Did That Just Happen? How Your Brain Alters Mental Timelines

It sounds like a scene from a detective novel: The witness sees a body falling from the window, and then hears a loud noise that sounds like the body hitting the ground. But what if the noise actually came before the fall?

Navigating through our memories of past events seems to be easy task, but we don't always get it right. We might remember things that didn't happen, and we can also get the time wrong. We may remember incidents as happening closer together or farther apart than they actually did, or even completely mess up the order of events.

Exactly how the brain organizes memories in relation to each other in time has long puzzled scientists. In a new study, researchers set out to identify the nature of brain activity that puts a time stamp on our memories.

"Our memories are known to be 'altered' versions of reality, and how time is altered has not been well understood," said study researcher Lila Davachi, an associate professor of Psychology at New York University.

"People think their memories are a reflection of reality. They somewhat are, but they are a better reflection of what's happening inside their head," Davachi told Live Science. [10 Things You Didn't Know About the Brain]

The new research shows a link between activity patterns in the hippocampus — a region known to be involved in forming memories — and how near or far away in time people placed their memories, according to the findings detailed Wednesday (Mar. 5) in the journal Neuron.  

Did all that happen at one party?

To understand how people remember the order in which events occurred, the researchers had 21 study participants watch images of faces flash a few seconds apart, with an image of an outdoor scene flashing in between the faces. The idea was that the faces each represented an event, for example meeting a new person, and the scene represented where that event took place, for example in a party.

"We were trying to create stability in the environment, trying to mimic what it feels like when you go into a room or to a party and stay there for a long time," Davachi said. "The basic spatial context is the same, but you're seeing lots of different people."

Meanwhile, researchers used a brain-imaging technique, fMRI, to scan participants' brain activity in the hippocampus.

(Image credit: Wikimedia Commons.)

Participants later judged how close in time any two particular faces had appeared, rating them as very close to each other, close, far or very far apart. They didn't know that all pairs of faces had appeared at equal, 16-second intervals.

Researchers found that periods of stable activity patterns in the hippocampus lined up with participants saying that a pair of faces had appeared closer together in time.

By contrast, when the stability of the activity patterns was diminished, participants were more likely to recall the faces as having appeared further apart in time. In other words, stability of activity in the hippocampus gave a measure of how close together people remembered events in time.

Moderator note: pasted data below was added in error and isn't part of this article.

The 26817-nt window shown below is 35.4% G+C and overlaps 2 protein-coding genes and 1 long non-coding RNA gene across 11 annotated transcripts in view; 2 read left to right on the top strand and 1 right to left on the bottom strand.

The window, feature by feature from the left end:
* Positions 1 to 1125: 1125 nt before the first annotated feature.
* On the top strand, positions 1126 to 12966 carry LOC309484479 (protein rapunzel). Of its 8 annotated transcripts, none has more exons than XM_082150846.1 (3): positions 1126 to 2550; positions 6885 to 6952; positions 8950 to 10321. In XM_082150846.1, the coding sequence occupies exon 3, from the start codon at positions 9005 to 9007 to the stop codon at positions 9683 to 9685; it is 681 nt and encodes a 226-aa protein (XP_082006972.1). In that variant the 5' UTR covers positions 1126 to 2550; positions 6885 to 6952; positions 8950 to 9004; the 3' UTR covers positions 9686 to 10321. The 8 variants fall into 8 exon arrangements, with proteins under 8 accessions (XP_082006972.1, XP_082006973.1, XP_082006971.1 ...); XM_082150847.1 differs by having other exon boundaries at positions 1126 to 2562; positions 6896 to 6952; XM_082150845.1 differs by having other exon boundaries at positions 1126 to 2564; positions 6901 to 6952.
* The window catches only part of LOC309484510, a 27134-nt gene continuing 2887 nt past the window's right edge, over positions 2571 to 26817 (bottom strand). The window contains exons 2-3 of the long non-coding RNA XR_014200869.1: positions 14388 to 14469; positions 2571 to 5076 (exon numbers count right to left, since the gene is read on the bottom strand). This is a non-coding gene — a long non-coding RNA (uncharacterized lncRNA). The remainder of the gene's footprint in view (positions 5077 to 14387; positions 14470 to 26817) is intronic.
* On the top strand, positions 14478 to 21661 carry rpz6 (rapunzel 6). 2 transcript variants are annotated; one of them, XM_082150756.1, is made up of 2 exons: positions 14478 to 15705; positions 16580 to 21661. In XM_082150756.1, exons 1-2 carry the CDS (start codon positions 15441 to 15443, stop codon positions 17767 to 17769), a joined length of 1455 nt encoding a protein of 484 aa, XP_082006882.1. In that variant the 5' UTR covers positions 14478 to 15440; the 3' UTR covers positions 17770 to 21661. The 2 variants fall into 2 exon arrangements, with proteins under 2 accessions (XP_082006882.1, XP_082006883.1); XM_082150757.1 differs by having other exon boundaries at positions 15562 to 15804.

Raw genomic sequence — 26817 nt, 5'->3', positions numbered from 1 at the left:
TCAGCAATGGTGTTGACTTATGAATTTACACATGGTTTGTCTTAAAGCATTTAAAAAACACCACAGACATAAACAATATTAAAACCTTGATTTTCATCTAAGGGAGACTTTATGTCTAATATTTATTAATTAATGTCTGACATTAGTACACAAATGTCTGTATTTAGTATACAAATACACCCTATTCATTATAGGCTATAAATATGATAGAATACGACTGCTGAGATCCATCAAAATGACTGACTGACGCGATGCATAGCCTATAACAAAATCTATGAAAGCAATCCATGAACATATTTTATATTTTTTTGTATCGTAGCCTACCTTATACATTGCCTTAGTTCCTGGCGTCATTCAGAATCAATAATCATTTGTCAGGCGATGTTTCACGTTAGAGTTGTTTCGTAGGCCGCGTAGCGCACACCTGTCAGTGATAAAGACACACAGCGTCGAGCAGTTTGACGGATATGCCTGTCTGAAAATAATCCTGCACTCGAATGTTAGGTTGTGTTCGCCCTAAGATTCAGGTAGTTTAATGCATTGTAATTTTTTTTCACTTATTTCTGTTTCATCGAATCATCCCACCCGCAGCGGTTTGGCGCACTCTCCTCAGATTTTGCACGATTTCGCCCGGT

Sometimes, however, researchers changed the scene. A different image was shown to the participants between the faces.

This pattern served to model a different real-life experience — "as if you walked out the door and into the street," Davachi said.

The researchers found that changing the scene, led people to later say that faces had appeared further apart.

"So [a new scene] shifts your memory for time," Davachi said. "All of these little changes help organize memories, and in a way that biases your memory for things that happened in the same context, so that they are placed closer in time." [Inside the Brain: A Photo Journey Through Time]

Time in the brain

Could this be how we perceive time? Scientists don't know, but Davachi said she thinks the process could have a role. "It should have an influence on the perceived duration of events, as well," she said, adding that future work is needed to better understand these mechanisms.

Insights into the temporal nature of how people store memories may offer ideas about some psychiatric problems, as well, Davachi said.

For example, people with schizophrenia may have an impaired ability to organize memories in time, and this could lead to making delusional connections between things that, in reality, are unrelated to each other.

"Delusions in schizophrenia usually take the flavor of sensing a causality in the world that's not there," Davachi said. It would be interesting to ask people with schizophrenia to participate in the experiments used in this study, to see whether a temporal memory impairment exists in this condition, she said.

Email Bahar Gholipour. Follow us @LiveScience, Facebook & Google+. Original article on Live Science.

Bahar Gholipour
Staff Writer
Bahar Gholipour is a staff reporter for Live Science covering neuroscience, odd medical cases and all things health. She holds a Master of Science degree in neuroscience from the École Normale Supérieure (ENS) in Paris, and has done graduate-level work in science journalism at the State University of New York at Stony Brook. She has worked as a research assistant at the Laboratoire de Neurosciences Cognitives at ENS.